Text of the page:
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RAW Expo III: The Raw Appeal of Collaboration

On a normal Thursday night it is no surprise to see Milstein Hall bustling with energy. But, on Thursday last week the scene at Milstein was not the typical AAP students with coffees, drawing plot plans or working around the clock to meet deadlines. The Milstein Dome was transformed into a gallery space for RAW Expo III, an annual exhibition of achievements and creative endeavors by Cornell’s student organizations. “Creative process across disciplines” was the official theme, intended to bring Cornell’s creative community together in one space over a period of just two hours. The event was organized by Medium Design Collective and fits within the greater objective of the club to promote interdisciplinarity and bring various creative communities out of their bubble via design and dialogue.

GUEST ROOM | A Reflection on 2016 1vyG

Last weekend, I was one of the many students who were given the opportunity of a lifetime of representing Cornell University, First in Class, in the 2016 Inter Ivy League First generation College Student Conference at Harvard University. It was a powerful, yet deeply emotional experience to meet 300 first gens like me who, despite being a student at an elite university, came from very humble backgrounds. As we departed Cornell from the Office of Academic Diversity (OADI), memories of how it all started began to rewind in the corners of my mind. I transferred to Cornell from a community college in Maryland. While at community college, I was a full-time student and worked multiple jobs so I could pay for college and also help my family.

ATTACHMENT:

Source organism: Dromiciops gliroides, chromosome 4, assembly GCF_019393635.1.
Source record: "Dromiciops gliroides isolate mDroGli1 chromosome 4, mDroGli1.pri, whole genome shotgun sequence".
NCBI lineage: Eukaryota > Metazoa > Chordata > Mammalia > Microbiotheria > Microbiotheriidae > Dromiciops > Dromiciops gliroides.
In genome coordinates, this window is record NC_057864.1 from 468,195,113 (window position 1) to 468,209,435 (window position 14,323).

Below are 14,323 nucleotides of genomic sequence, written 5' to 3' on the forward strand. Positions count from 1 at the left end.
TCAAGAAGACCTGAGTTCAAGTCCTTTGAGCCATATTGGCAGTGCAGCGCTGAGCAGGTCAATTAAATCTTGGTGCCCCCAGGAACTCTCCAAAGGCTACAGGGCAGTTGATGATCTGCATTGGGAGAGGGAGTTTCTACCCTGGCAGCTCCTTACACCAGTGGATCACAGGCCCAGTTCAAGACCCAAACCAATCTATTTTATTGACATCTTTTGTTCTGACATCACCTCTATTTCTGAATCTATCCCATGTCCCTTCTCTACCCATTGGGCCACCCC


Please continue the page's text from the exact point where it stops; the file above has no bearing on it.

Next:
GUEST ROOM | Is Big Red Football Sustainable on the East Hill?

After yet another losing football season and dwindling attendance, many alumni, students, faculty and members of the Ithaca community probably wonder what the future holds for the beleaguered program. Cornell again finished near the bottom of the NCAA Division I rankings and the current scenario is very similar to when Boston University, Hofstra and Northeastern recently discontinued their football programs.  Historic Schoellkopf Field, which turned 100 last year is showing its age and is partially condemned. It costs approximately $2 million per year to operate an Ivy League football program to maintain a roster, coaching staff, equipment, recruiting, travel, facilities and sports medicine. For many years, Cornell football expenses were largely covered by ticket revenue and the occasional television broadcast. Today a significant portion of that budget is covered by alums who may remember the “glory days” of Cornell football.